# Do mathematics researchers regularly solve problems like the ones from Project Euler?

I'm not sure that this is the right exchange for this question. It asks about the possibilities of research in mathematics and computer science.

## Extended Background

I am very interested in mathematics and theoretical computer science. Over the past few years I've gained lots of experience from math competitions, programming competitions, software development internships, and talking to professors, and I've learned that I do not enjoy writing code; I enjoy writing "beautiful" and elegant code in practice, just as I enjoy beautiful and elegant proofs in mathematics, but I do not enjoy writing hundreds of trivial imperative lines of code to make some company money. I've learned that I like to think critically about problems, and I like finding the quickest, most efficient, most elegant solutions. I enjoy the mathematical (or theoretical) side of computer science.

So, recently, after coding only with imperative languages my whole life, I discovered Haskell, a functional programming language. It is extremely close to mathematics: Everything is a function. Ideas are defined rather than executed; instead of giving a computer step-by-step instructions, the computer is given a definition. This discovery reaffirmed my passion for mathematics and the mathematical and theoretical side of computer science.

## Minimal Background/Question

I've also been frequenting a website called Project Euler, which is filled with 450+ mathematics-based programming problems. This is essentially the epitome of my passion. I love solving these problems with Haskell (and sometimes, when I'm clever enough, with merely a pen and paper).

I know that many of the questions (if not all of them) have already been solved and researched in both the field of mathematics and the field of computer science, and hundreds of their variants have been as well. However, many of these problems were initially proposed and solved hundreds of years ago by mathematicians (such as Euler and Gauss), and most of the relatively newer problems were all proposed and solved by the 1980s.

So my question is, are there still problems like this that I can think about for a living? If so, which field and sub-field is closest to this type of research? If not, would I be involved in these problems by teaching and then introducing them to students of mine, or hosting competitions?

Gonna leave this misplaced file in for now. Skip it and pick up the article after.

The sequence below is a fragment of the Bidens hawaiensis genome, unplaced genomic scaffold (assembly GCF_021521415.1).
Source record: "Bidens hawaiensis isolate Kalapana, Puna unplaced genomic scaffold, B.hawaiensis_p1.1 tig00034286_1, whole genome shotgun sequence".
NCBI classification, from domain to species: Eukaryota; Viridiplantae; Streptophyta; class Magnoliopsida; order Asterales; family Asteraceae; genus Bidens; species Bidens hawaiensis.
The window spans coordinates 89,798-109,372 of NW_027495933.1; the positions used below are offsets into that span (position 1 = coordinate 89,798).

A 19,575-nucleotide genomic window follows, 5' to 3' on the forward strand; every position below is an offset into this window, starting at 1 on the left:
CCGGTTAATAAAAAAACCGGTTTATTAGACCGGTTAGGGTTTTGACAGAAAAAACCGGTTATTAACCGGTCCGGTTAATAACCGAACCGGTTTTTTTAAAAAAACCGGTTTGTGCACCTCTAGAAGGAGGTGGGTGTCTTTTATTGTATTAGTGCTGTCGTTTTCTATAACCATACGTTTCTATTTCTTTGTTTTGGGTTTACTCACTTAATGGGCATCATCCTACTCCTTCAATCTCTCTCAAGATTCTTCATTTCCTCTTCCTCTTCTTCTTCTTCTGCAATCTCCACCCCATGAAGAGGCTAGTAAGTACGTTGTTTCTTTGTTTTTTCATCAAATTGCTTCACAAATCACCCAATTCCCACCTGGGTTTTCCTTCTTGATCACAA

## TL;DR

• Can I solve problems like this one as a career?
• If this research isn't viable, would I be more involved with this type of problems by teaching and hosting competitions, etc?
• I assume by research you mean paid research rather than just a hobby. If so, this probably makes sense mainly in an academic environment. So it would be useful for us to know whether you have any relevant academic background. Commented Aug 26, 2014 at 18:40
• @Bitwise I am still only a senior in high school, though I have been actively involved in mathematics and computer science for quite some time now. I have explored my passion for academia over the past few years and have firmly decided that I want to be involved in it for the rest of my life.
– user20284
Commented Aug 26, 2014 at 18:42
• Have you considered doing research in theoretical computer science, for instance on programming languages? Commented Aug 27, 2014 at 8:20
• Most code isn't trivial. If you are spending a significant fraction of your time writing trivial code, something has gone wrong. Automate it. Commented Aug 27, 2014 at 9:14
• Your enthusiasm will serve you well in any career that you choose, but I would caution you that it is increasingly difficult to pursue a career as a tenure-track mathematician. There are many software companies that solve difficult, math-intense problems; it's not all writing line-of-business software for medical records automation. If you're interested in learning about the sorts of problems that professional mathematicians solve, go to your local university library and take a look at some journals; the librarians will help you find what you're looking for. Commented Aug 27, 2014 at 13:42

This may be a better question for Math.SE. That said...

These sorts of problems fall in the category of contest math. Sometimes they are related to active areas of mathematical research (most often number theory, combinatorics, and geometry), but more often, current research deals with problems that are considerably more complex and can't be solved (or even stated) in a page or two.

Note also that, at least in the US, there are very few people who get paid to do mathematics research full-time and exclusively. Most professional mathematics researchers are professors at colleges and universities, and their duties also include teaching and administration (to varying degrees).

There is a recognized subculture of mathematicians interested in contest math. They may get involved in creating problems, organizing contests, and coaching students. At some universities, such activities may be considered a significant part of their research or "scholarship" duties, but they would normally be teaching regular math classes as well.

Edit: Actually, there is a category of careers I had forgotten: intelligence. The NSA and its counterparts (GCHQ, etc) employ many thousands of mathematicians. Of course, it's hard for an outsider to know what goes on there, but it could be that their activities have more of a problem-solving flavor. At least they are not bound by the requirement that their work be publishable! The NSA has a well-known (and highly competitive) summer internship program for undergrads, the Director's Summer Program, so that could be one way of testing those waters relatively early on.